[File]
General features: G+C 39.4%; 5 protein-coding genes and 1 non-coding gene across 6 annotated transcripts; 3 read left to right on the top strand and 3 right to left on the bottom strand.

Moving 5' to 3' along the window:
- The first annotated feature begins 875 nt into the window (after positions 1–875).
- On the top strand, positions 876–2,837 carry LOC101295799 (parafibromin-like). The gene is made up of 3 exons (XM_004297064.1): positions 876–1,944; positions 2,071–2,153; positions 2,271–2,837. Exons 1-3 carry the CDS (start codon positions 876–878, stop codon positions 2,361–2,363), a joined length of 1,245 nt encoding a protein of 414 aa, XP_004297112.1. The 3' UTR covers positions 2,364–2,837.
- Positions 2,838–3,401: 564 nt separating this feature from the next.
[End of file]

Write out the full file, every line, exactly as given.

General features: G+C 39.4%; 5 protein-coding genes and 1 non-coding gene across 6 annotated transcripts; 3 read left to right on the top strand and 3 right to left on the bottom strand.

Moving 5' to 3' along the window:
- The first annotated feature begins 875 nt into the window (after positions 1–875).
- On the top strand, positions 876–2,837 carry LOC101295799 (parafibromin-like). The gene is made up of 3 exons (XM_004297064.1): positions 876–1,944; positions 2,071–2,153; positions 2,271–2,837. Exons 1-3 carry the CDS (start codon positions 876–878, stop codon positions 2,361–2,363), a joined length of 1,245 nt encoding a protein of 414 aa, XP_004297112.1. The 3' UTR covers positions 2,364–2,837.
- Positions 2,838–3,401: 564 nt separating this feature from the next.